We already know that drinking orange juice is a great way for kids to get their daily dose of cold-fighting vitamin C. But with Winter on the horizon and germs in abundance, we're all about upping their intake of immunity-boosting goodness. Click through to learn about six fruits and veggies that are unexpectedly high in vitamin C and how to incorporate them into your family's repertoire.
While studies are mixed as to whether or not vitamin C reduces the severity of a cold, it is an essential vitamin that keeps your immune system strong and healthy. Here are the top five vitamin C packed fruits and vegetables that are in season during November.
- Guava (one medium fruit / 280 percent vitamin C daily value)
- Broccoli (one cup / 168 percent vitamin C daily value)
- Orange (one medium fruit / 128 percent vitamin C daily value)
- Brussels Sprouts (one cup / 125 percent vitamin C daily value)
- Kiwi (one medium fruit / 120 percent vitamin C daily value)
Remember that vitamin C is water-soluble, which means cooking reduces the vitamin content. Lightly steam or blanch your broccoli and brussels sprouts to maintain as many nutrients as possible. Other seasonal vegetables high in vitamin C include bok choy, butternut squash, and leafy greens like Swiss chard. What is your favorite way to load up on vitamin C?
Picture Source: Flickr User Esther Gibbons
Nutritional Source: Calorie Count
Last week, YumSugar had a box of kiwis up for grabs, but she was having trouble finding any takers. Kiwis are a polarizing fruit, but they're definitely a healthy food worth trying.
This fuzzy-skinned fruit is packed with vitamin C: one medium kiwi contains about 70.5 mg of C, just slightly less than one medium orange. Better yet, buy organic, and vitamin C and polyphenol levels are even higher.
With just 50 calories per kiwi, the green flesh is also high in vitamin E, potassium, and dietary fiber. You can peel them or add a bit of texture by leaving the skin on (vigorously washed of course). They're good in fruit salads and green salads. Can't convince your friends to eat kiwi? Perhaps you'd have more luck serving up a kiwi cocktail.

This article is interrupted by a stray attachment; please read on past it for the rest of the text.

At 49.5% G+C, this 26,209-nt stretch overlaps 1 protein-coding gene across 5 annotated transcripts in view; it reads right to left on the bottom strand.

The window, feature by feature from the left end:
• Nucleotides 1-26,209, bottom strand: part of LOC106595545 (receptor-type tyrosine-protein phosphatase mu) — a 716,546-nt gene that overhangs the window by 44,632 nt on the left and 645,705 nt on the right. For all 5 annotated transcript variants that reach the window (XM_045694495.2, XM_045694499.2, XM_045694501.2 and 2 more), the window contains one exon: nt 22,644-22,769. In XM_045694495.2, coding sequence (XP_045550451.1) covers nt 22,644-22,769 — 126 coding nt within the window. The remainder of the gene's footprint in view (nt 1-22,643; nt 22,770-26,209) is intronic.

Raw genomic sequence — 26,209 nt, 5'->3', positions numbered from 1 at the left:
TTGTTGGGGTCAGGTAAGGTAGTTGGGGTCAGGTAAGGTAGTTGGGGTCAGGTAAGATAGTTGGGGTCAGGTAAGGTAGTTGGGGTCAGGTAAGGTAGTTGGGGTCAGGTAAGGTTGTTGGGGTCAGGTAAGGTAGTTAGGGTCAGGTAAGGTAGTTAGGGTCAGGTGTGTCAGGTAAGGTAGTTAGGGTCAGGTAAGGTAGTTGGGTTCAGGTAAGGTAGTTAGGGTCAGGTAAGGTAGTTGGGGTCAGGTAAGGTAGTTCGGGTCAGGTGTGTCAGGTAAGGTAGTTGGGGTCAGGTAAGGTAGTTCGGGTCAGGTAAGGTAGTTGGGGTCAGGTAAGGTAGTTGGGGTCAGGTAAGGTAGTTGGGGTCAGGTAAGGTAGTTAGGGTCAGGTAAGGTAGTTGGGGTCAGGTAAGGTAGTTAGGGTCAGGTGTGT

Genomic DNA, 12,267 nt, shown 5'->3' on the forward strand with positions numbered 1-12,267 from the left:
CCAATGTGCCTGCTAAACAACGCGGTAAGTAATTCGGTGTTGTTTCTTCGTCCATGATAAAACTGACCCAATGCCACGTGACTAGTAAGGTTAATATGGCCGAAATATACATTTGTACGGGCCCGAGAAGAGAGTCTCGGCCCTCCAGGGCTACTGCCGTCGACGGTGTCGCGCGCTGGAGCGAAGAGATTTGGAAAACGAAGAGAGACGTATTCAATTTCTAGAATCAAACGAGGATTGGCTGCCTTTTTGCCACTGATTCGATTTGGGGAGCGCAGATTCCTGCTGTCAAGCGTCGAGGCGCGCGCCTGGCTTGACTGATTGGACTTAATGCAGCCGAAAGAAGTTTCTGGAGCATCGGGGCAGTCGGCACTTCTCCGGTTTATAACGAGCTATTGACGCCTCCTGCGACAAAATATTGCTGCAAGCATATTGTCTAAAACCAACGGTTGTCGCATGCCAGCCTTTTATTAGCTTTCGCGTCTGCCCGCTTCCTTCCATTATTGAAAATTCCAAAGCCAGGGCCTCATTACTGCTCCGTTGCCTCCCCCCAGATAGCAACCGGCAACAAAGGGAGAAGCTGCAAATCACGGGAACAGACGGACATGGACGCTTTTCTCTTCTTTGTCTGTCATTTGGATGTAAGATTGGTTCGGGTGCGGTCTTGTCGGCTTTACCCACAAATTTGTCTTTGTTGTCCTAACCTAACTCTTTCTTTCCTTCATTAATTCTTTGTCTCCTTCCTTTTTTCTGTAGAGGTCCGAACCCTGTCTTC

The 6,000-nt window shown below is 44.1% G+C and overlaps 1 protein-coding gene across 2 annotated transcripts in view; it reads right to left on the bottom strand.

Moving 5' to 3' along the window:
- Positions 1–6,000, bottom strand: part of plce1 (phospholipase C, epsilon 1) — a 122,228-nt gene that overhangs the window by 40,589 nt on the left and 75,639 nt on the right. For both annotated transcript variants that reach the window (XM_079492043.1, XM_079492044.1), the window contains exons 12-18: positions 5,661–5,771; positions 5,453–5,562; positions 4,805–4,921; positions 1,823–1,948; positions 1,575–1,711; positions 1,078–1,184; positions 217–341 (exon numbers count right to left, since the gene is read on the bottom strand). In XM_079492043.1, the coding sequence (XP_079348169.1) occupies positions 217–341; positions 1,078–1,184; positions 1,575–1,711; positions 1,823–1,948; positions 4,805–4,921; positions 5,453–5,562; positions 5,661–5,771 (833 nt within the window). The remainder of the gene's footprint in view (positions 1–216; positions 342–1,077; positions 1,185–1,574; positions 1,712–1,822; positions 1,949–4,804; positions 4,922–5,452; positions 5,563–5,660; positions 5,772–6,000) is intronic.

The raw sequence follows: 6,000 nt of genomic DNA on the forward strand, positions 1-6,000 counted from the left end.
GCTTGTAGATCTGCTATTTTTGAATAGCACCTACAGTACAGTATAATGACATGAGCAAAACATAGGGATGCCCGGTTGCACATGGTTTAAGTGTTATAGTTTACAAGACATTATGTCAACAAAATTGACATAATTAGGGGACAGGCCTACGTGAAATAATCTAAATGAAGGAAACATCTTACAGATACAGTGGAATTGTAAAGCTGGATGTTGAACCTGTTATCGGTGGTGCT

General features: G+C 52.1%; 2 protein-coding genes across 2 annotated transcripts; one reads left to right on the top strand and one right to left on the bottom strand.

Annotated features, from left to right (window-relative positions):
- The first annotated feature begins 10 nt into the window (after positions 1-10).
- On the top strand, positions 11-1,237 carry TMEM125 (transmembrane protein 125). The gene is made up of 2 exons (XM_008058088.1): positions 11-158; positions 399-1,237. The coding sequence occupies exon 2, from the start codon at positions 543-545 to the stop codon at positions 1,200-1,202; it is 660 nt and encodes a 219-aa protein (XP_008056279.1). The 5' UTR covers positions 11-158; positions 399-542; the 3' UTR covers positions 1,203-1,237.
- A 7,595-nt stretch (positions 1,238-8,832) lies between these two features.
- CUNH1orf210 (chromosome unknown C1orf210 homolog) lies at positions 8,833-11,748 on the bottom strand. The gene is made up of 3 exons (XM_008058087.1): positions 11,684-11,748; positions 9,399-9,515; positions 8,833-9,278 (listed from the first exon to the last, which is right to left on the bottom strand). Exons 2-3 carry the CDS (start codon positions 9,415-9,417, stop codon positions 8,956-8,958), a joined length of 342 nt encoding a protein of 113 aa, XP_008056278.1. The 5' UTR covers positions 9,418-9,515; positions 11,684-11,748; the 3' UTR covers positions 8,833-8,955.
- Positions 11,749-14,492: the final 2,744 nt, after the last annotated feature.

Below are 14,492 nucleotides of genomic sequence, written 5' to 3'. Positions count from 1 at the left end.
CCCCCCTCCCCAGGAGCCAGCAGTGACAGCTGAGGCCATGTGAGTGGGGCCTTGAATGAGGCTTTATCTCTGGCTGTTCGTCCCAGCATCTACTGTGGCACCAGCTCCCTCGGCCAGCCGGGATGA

I don't worry too much about vitamin C, since citrus fruits are high in the vitamin and eat some just about every day, especially during the Summer. This vitamin is beneficial for protection against immune system deficiencies, cardiovascular disease, prenatal health problems, eye disease, and even skin wrinkling.
An adult woman doesn't need much — 75 mg of vitamin C a day. Since it's a common vitamin found in many foods, it's easy to get your RDI, but you want to make sure not to consume more than 2,000 mg a day. Taking too much can lead to dizziness, nausea, diarrhea, kidney stones (because the kidneys filter waste from your blood), and inflammation of the stomach lining.
Are you getting your RDI? To find out what surprising foods contain vitamin C, read more
The benefits of vitamin C are plenty. Not only does this antioxidant protect skin from free radical damage, it also smooths and helps to fade hyperpigmentation. Reader Bellaressa recently reviewed Philosophy Turbo Booster C Powder ($35), and here's what she had to say about it:
I had hyperpigmentation and it was suggested that I try this product. I started using this in the a.m. with my Oil of Olay and I am amazed. Since I started using this six weeks ago, the brown spots have started to fade more rapidly. It used to take me a full 15 months to 24 months to fade spots. My skin in brighter, I haven't had severe hormone breakouts in the last six weeks, and my skin looks just fabulous.